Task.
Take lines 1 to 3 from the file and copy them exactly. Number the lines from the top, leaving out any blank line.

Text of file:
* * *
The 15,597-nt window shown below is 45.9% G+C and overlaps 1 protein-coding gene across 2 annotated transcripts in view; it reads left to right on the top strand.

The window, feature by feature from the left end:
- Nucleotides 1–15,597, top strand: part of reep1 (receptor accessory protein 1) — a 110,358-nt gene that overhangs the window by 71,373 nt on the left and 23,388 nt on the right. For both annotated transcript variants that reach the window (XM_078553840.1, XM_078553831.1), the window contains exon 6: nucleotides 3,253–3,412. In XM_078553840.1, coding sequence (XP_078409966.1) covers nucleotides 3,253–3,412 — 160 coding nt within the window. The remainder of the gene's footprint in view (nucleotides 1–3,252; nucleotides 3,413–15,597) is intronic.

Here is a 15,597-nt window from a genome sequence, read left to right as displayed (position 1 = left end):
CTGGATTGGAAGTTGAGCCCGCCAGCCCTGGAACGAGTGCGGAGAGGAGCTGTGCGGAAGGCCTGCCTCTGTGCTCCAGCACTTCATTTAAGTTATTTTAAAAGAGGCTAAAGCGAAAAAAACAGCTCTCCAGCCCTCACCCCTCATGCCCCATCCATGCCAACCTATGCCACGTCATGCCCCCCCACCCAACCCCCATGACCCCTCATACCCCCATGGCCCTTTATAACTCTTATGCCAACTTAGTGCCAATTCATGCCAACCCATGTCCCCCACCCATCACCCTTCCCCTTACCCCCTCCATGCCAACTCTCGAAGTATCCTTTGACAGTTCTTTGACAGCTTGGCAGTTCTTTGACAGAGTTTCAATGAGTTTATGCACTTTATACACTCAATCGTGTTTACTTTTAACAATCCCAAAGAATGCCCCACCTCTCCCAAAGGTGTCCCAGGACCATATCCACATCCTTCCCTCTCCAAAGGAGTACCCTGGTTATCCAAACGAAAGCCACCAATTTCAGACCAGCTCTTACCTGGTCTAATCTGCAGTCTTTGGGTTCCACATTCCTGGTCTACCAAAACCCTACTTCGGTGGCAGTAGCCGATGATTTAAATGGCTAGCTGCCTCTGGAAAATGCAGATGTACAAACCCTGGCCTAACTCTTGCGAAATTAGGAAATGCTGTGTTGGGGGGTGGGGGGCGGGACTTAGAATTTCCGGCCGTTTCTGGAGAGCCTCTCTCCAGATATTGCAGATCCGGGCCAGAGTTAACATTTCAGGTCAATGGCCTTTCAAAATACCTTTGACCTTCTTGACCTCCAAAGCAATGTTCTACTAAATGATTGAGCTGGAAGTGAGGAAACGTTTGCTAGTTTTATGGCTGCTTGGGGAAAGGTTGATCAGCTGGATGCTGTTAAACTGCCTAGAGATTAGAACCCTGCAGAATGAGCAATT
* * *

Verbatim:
The 15,597-nt window shown below is 45.9% G+C and overlaps 1 protein-coding gene across 2 annotated transcripts in view; it reads left to right on the top strand.

The window, feature by feature from the left end:
- Nucleotides 1–15,597, top strand: part of reep1 (receptor accessory protein 1) — a 110,358-nt gene that overhangs the window by 71,373 nt on the left and 23,388 nt on the right. For both annotated transcript variants that reach the window (XM_078553840.1, XM_078553831.1), the window contains exon 6: nucleotides 3,253–3,412. In XM_078553840.1, coding sequence (XP_078409966.1) covers nucleotides 3,253–3,412 — 160 coding nt within the window. The remainder of the gene's footprint in view (nucleotides 1–3,252; nucleotides 3,413–15,597) is intronic.